Cape Town was a really cool place. We stayed in a condo right downtown, where we were able to take daily strolls down to the waterfront. There was a little shopping mall right on the edge of the city called the Victoria and Albert Waterfront. That’s where our little grocery store was, so we found ourselves there nearly every day. It was also nice that I got multiple chances to buy souvenirs, which was good, because I bought many.
In Cape Town we ate lots of food, did some walking around, saw some monuments, rode a giant ferris wheel, and eventually (once the weather cleared up) got to ride the cable car to the top of Table Mountain. We spent some time moseying around Greenmarket Square, where I had my first experience haggling for goods. I wound up buying a hat, scarf, and a bag. We picked up some souvenirs for the family as well.
We had wanted to visit Robben Island, where Nelson Mandala was imprisoned, but because of the rain and choppy waters, our reservation was canceled. I was sad. It was going to be like African Alcatraz. Oh well, I still have that image in my head. We also got a historical tour of the city, and learned a lot about its colonial ties and its diversity. South Africa has come a long way in the past century, but still has far to go.
On our day trips from Cape Town, we got to see tons of sights. We visited four vineyards in one day. One was build in the 1600s, one was owned by Ernie Els, the professional golfer, and the other two were nice but I remember nothing specific about them. I remember after the second winery, I was stumbling and ready for lunch. At age 20, I was not an experienced wine drinker. We stopped in Stellenbosch, a little village in Cape Wine Country. It was originally a merchant town from the Dutch colonization of South Africa. These days it’s a cute little shopping and dining attraction. One of the more famous shops is Oom Samie and Winkel, an old general store that’s been open for over four centuries. If I recall, it was the first general store in South Africa but I could be making that up. Writing a blog in hindsight is hard. Regardless, I bought two paintings and a bar of soap.On our next adventure, we headed down to the Cape of Good Hope, the southernmost tip of Africa! Yup, that’s right. I’ve been there. We took the obligatory picture in front of the sign and stared at the point in the water where the Indian Ocean met the Atlantic Ocean. On the drive down and back through the national park, we kept seeing signs warning us about baboons, which are apparently ferocious. We didn’t see any, and I’m glad we didn’t, because they sounded really scary. We did see some ostriches though. They were harmless.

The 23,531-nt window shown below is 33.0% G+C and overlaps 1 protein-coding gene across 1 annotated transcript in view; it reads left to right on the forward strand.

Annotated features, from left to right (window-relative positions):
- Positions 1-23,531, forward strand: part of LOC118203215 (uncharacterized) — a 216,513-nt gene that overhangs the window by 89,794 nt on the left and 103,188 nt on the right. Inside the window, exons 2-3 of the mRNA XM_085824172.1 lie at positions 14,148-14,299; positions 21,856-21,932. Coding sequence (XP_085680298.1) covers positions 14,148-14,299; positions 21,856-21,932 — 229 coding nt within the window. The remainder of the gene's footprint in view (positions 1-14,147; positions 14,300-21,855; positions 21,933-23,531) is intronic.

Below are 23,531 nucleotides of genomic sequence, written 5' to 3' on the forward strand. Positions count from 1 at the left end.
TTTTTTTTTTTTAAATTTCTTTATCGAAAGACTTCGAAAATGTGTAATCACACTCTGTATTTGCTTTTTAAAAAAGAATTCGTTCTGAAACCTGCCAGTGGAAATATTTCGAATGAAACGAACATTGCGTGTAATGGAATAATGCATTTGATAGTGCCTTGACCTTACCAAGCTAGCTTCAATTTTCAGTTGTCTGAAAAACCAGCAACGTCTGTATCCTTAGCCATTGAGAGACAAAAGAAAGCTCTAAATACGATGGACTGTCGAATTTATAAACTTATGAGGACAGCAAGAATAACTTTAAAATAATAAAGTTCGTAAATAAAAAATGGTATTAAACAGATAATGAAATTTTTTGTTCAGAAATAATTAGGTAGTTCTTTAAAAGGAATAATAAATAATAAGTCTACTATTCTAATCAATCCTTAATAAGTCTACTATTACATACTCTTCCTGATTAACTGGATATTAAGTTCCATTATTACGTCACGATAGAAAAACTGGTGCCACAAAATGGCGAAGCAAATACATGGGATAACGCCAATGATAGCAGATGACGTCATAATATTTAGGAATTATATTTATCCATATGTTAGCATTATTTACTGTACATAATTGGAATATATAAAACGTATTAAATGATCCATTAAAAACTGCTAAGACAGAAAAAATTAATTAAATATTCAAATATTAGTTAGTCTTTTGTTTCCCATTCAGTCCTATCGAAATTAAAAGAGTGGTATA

After the Cape, we made our way to the famous Boulders Beach, land of the penguins. Oh yeah. Penguins. Hundreds of them, waddling around and swimming in the ocean. I really wanted to run up to them and snuggle them but we weren’t allowed to. I also think the penguins wouldn’t have appreciated it that much.We took the scenic route back, which was a pretty drive, but I was getting pretty carsick. The good news was that when we got back, we were finally able to go up Table Mountain! We hadn’t even been able to see it after multiple days of rainy weather blocked our view. But for one afternoon, the clouds subsided enough to where we were able to ride the cable car up and take a look around. We even got to see Robben Island! From far away, but we could see it!